Wow! After 108 years, my Chicago Cubs are the World Series champions! I was in Minneapolis for this year’s National Veterans Small Business Engagement (which was an amazing event), and split my Game 7 viewing between the hotel bar and my room. I wish I could have been at Wrigley Field, and I wish that my grandfather (who really started the family on the whole Cubs thing) could have been alive to see it. But I am sure somewhere he is smiling along with all the other Cubs fans who couldn’t see this moment.
While my week consisted mostly of convention halls and Cubs, there was no shortage of news in the world of government contracting. In this week’s SmallGovCon Week In Review, a company was able to continue contracting with the VA even after it was indicted and convicted of fraud, a new report indicates that WOSBs are still being shut out of opportunities to earn major government contracts, a look ahead to the election and what changes may lie for federal contractors, a contractor gave a high-ranking government official free living space–and didn’t violate the ethics rules–and much more.
- A company was convicted of falsely claiming SDVOSB status in order to obtain more than $100 million in government contracts–and the company continued to receive VA contract money even after it was convictred. [CBS Boston]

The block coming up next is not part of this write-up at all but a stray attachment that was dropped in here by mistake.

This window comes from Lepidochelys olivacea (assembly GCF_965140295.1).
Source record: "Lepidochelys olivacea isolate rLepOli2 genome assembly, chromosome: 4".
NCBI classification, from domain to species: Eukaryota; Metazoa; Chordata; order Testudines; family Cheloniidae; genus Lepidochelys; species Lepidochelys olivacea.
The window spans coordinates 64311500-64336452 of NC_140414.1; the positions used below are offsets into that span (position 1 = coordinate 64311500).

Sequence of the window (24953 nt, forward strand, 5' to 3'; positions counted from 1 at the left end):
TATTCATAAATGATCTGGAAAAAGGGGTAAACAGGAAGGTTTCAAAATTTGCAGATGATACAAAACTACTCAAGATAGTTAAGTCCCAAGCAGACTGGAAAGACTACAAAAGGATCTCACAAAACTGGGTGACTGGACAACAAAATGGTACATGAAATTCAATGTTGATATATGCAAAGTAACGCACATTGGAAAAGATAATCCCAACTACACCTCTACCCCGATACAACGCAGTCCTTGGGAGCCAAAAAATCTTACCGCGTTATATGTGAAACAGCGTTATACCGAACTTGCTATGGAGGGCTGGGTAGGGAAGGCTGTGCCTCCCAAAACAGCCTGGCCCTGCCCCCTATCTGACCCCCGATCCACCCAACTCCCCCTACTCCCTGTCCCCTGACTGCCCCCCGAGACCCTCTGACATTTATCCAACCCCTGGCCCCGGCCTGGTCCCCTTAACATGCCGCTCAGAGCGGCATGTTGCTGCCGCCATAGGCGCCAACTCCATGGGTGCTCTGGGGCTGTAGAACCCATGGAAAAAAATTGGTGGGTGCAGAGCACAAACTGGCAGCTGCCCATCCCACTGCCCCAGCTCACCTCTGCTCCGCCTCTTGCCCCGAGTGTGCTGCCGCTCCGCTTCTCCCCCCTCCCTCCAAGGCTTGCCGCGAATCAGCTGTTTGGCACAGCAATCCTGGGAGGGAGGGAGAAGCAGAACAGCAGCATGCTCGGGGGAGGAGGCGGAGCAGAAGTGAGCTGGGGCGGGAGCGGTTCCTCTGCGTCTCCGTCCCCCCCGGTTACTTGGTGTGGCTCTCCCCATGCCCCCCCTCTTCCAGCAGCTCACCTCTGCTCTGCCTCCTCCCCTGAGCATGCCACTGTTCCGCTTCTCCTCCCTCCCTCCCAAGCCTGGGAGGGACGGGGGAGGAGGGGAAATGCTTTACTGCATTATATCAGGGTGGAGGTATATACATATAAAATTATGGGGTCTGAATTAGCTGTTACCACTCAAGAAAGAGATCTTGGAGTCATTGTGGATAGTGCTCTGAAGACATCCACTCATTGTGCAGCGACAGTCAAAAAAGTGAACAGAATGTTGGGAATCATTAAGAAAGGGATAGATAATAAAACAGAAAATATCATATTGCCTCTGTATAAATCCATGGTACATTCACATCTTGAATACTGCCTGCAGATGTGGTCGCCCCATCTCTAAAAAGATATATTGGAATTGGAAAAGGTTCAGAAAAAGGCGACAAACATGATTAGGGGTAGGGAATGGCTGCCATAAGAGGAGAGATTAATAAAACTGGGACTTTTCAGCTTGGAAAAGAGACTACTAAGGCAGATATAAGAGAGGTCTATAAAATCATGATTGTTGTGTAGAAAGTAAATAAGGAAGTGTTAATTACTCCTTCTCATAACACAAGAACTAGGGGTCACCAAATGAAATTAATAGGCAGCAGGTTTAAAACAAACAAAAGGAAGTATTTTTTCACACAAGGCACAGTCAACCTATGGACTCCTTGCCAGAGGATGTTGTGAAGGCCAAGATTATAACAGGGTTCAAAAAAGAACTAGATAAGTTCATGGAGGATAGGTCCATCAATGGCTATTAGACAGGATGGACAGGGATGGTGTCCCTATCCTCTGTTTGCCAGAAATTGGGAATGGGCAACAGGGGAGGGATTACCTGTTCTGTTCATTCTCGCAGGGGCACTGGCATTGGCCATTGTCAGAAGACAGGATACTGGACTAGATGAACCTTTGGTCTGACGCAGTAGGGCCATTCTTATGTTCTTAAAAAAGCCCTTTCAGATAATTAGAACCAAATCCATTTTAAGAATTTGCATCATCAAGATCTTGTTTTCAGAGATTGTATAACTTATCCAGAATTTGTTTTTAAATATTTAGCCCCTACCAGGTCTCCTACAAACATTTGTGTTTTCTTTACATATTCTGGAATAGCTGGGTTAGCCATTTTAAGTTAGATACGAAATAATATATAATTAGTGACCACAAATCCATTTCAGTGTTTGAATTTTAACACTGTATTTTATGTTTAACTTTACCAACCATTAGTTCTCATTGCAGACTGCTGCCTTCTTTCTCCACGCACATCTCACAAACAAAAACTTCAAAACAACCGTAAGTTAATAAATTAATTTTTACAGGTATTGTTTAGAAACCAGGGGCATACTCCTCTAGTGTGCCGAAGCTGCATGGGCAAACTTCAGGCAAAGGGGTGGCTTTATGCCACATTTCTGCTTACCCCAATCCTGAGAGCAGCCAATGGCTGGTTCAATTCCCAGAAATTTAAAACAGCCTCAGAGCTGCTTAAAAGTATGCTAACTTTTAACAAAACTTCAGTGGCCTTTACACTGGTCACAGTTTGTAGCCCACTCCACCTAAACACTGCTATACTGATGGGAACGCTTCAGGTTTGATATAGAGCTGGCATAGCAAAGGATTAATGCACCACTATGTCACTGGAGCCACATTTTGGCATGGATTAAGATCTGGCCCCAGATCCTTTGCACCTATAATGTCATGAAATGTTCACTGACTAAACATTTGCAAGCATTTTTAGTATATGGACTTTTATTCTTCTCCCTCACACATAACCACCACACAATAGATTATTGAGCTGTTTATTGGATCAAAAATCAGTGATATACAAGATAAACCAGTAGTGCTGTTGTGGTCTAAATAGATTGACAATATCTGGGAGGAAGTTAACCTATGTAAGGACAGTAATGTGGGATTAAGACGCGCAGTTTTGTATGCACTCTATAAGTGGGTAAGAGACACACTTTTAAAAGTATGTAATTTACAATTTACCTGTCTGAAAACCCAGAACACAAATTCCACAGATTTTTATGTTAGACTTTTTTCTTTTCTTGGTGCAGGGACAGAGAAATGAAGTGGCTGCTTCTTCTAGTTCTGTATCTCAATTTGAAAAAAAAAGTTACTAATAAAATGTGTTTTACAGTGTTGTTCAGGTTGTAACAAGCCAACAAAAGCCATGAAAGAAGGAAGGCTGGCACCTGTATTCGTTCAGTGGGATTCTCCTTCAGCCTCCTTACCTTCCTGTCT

- A new report released by Women Impacting Public Policy shows that women owned small businesses are still being shut out of major government contracts. [Forbes]
- With the November 8 election just a few days away, a new report by data and analytics firm Govini shows how the outcome of highly-contested races in five key battleground states may affect federal spending in those states. [Government Executive]
- A victory in the federal courts for California software company Palantir is either a win for just one company or a much broader decision that will impact how the government buys commercial technology. [Washington Technology]
- The Pentagon’s gift rules allowed an Army National Guard General to accept rent-free living space from a defense contractor because the contractor is a personal friend. [Government Executive]
- Contractors, take note: the Office of Government Ethics has published a final rule overhauling the ethics rules for executive branch employees. [Federal News Radio]
- A government contracts consulting firm identifies 20 key opportunities–including many major recompetes–on the horizon in 2017. [Federal News Radio]